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DVD/Blu-ray: Alice in the Cities | reviews, news & interviews

DVD/Blu-ray: Alice in the Cities

DVD/Blu-ray: Alice in the Cities

The film in which WIm Wenders found his filmmaking style

On the road: Yella Rottländer, Rüdiger Vogler

“With that film I became a filmmaker,” Wim Wenders remembers in one of the extras accompanying this new release of his 1974 Alice in the Cities. More importantly, it’s the one that convinced him that he wanted to be one.

His third film after graduating from film school in Munich, it followed an adaptation of Nathaniel Hawthorne’s The Scarlet Letter which very nearly put him off cinema for good.

He recalls here how the only thing that he enjoyed directing in that one was a single half-hour scene between Rüdiger Vogler and Yella Rottländer, whose central pairing is at the heart of Alice (Vogler would become something of an alter ego for the director). After the earlier period film, Wenders vowed that from then on he would only make films that featured “a car, service station, television or jukebox”, and this road movie has all of them: we see the very end of Vogler’s character’s road trip across America, before he embarks on a different kind of exploration in the company of Rottländer’s eponymous eight-year-old heroine around Old Europe, and the anonymous landscapes of Germany. Wenders’ “Road Movie Trilogy” would develop spontaneously over the next two years with his follow-up films Wrong Move and Kings of the Road.Alice in the CitiesEven when set in contrast to today’s heightened concerns for child welfare, the premise of the film has a fairy-tale element in how Vogler’s hero Philip assumes improvisational custody of Alice when her mother, with whom he has only made the briefest acquaintance in New York, fails to appear at the airport to fly to Amsterdam. When she fails to rejoin them there as promised, an unlikely father-daughter relationship evolves as the two set out to find the girl’s grandmother, guided only by a photograph.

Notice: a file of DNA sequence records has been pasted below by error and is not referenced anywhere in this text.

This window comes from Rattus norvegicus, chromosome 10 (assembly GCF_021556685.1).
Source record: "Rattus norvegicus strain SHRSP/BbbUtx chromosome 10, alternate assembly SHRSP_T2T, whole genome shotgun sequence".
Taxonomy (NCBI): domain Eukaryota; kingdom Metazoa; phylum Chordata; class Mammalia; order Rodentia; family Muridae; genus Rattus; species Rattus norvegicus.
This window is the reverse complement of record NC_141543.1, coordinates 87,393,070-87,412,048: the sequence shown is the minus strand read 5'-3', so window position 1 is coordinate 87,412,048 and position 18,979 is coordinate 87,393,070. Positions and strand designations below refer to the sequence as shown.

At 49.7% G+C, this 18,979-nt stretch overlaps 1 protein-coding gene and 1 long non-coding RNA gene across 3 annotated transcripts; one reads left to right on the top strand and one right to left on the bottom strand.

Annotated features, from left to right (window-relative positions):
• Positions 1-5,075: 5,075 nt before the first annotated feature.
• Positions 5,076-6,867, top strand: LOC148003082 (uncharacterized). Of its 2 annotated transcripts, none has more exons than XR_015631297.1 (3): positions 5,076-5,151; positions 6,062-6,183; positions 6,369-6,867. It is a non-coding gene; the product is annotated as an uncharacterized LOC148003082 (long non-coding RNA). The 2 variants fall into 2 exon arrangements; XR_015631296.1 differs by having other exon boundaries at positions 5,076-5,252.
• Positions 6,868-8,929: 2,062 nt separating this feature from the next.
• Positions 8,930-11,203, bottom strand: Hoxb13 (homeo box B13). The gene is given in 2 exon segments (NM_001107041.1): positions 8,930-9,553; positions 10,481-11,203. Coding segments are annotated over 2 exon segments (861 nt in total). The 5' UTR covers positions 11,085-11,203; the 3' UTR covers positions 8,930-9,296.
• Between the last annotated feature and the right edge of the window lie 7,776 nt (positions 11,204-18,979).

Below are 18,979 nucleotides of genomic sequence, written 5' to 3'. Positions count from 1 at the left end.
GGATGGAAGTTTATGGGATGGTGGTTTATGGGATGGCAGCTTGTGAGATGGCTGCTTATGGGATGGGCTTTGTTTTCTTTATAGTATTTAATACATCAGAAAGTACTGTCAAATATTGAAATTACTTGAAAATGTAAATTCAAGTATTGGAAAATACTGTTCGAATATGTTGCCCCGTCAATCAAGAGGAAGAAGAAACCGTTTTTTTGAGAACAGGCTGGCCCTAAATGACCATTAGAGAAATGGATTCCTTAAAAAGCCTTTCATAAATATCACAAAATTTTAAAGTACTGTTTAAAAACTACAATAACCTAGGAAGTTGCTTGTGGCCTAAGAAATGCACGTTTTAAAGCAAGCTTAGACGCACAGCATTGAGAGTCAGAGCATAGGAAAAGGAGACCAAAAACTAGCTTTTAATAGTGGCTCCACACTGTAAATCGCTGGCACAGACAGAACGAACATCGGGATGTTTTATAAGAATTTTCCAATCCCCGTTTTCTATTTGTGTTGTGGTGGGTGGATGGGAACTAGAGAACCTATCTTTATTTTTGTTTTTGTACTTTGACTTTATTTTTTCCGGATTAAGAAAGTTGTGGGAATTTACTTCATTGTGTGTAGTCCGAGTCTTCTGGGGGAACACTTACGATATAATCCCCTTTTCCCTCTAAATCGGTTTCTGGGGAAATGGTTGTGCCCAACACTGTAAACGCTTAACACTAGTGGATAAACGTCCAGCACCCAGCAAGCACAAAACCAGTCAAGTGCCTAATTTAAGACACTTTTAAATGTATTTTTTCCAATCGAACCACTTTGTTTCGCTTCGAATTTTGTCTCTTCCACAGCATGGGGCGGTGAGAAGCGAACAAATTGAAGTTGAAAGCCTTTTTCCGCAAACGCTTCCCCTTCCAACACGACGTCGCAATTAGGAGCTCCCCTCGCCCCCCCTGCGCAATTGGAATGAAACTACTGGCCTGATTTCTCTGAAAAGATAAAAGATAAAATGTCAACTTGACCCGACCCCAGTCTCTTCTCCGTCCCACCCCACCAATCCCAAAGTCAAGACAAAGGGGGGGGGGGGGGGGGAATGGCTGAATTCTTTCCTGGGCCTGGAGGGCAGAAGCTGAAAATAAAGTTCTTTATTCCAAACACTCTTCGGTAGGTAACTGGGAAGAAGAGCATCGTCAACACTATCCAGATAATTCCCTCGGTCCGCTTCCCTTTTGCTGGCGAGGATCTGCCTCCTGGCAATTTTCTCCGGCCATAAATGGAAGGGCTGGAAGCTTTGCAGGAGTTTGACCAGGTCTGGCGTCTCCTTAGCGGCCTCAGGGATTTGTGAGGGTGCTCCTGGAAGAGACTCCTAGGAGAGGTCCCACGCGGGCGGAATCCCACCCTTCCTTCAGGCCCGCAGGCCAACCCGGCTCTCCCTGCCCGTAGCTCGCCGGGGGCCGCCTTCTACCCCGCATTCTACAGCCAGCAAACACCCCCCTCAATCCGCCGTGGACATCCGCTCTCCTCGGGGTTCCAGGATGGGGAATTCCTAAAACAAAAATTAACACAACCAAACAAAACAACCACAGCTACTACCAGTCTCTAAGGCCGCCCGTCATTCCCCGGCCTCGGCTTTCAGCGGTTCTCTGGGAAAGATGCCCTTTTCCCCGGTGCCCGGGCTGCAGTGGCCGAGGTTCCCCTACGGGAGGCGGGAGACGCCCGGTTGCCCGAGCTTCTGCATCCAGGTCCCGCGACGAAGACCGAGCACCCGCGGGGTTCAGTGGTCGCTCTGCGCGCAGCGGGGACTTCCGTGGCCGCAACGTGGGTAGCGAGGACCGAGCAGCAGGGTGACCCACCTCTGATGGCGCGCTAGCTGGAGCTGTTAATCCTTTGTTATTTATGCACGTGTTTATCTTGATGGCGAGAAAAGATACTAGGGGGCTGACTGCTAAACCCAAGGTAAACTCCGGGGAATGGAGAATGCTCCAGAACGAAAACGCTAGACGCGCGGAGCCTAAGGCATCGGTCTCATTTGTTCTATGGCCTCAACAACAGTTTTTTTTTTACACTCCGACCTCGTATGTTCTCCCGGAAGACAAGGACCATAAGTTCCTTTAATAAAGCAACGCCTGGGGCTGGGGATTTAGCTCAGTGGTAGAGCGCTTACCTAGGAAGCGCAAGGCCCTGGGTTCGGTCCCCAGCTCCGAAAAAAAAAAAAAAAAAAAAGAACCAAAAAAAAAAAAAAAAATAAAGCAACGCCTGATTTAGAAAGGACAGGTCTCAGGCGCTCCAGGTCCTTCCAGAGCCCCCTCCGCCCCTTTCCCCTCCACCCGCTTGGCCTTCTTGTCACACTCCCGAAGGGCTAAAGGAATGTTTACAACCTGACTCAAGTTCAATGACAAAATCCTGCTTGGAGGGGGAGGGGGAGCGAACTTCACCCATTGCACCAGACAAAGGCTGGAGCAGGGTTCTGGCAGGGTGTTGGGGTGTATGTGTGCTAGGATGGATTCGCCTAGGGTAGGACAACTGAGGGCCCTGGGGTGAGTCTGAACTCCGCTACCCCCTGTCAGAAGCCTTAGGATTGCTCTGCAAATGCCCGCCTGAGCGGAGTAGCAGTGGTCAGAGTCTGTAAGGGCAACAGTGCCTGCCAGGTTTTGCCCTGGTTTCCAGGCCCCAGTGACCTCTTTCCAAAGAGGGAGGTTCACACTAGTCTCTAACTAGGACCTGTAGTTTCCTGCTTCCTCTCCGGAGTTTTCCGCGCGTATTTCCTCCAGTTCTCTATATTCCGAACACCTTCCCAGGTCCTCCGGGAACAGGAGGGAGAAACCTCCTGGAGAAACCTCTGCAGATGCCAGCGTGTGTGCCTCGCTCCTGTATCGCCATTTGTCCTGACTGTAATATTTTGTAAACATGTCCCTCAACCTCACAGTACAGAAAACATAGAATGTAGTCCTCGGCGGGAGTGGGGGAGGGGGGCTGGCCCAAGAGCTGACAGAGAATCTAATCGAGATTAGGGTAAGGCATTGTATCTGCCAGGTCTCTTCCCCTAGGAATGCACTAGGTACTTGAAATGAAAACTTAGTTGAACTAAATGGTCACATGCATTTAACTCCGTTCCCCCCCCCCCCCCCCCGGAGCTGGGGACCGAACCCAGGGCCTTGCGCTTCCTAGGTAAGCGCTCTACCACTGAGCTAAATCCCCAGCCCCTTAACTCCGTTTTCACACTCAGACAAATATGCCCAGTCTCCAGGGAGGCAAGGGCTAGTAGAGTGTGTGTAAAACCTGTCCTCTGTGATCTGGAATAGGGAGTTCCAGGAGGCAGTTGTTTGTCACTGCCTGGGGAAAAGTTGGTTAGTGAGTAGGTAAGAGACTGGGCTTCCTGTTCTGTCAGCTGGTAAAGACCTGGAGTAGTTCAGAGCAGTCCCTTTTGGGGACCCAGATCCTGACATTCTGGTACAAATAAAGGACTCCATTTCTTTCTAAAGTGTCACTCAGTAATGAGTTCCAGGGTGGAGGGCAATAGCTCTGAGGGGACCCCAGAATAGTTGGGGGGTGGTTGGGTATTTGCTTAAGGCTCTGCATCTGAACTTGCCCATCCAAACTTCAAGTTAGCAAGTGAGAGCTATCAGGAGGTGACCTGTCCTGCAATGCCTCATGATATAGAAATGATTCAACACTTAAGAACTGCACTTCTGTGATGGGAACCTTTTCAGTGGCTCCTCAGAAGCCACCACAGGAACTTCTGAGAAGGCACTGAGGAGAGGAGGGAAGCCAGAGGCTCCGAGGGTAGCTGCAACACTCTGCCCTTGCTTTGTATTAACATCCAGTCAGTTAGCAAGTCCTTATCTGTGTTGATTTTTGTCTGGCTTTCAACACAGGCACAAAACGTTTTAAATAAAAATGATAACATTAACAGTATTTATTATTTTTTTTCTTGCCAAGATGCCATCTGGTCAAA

There’s nothing sentimental in their bond, rather an attractive element of tetchiness – Philip himself is drifting, and wants only to pass Alice on to someone who is expecting her – with a sublimely light feel to the film that’s highly influenced by its elements of improvisation. He’s still dazed by his experience of America, and Alice in the Cities is a meditation on that country’s glories as well as its nightmares, a theme which Wenders develops in a conversation with Mark Cousins that is an extra. It’s one that the director has somehow never left behind... (Pictured above: Rüdiger Vogler, "under the boardwalk")

There’s a fascinating short documentary, 'Restoring Time', on the 2014 digital restoration

Budget considerations had the director and his cinematographer Robby Müller shooting in 16mm black and white, which rather than proving a constraint created something wonderful in itself (the film was commissioned for German television, which demanded a 4:3 ratio, to which they adhered although the two framed it throughout to allow for the 16:9 format of its theatrical transfer). The score, from German indie group Can, appeared in characteristically improvisational circumstances.

This restored 4K digital transfer has a beguilingly luminous clarity, and there’s a fascinating short documentary attached, Restoring Time, on the 2014 digital restoration, in which, as we see, the director was very much involved. All in all, this is an exemplary rerelease package, complete with accompanying booklet and separate conversations with actors Rüdiger Vogler and Yella Rottländer. A final featurette about one of the key elements in Alice, “Instant Stories: Wim Wenders’ Polaroids”, was filmed late last year at London’s Photographers Gallery, where the exhibiton of the same name continues until early February.

Wenders vowed that from then on he would only make films that featured 'a car, service station, television or jukebox'


Editor Rating: 
Average: 4 (1 vote)

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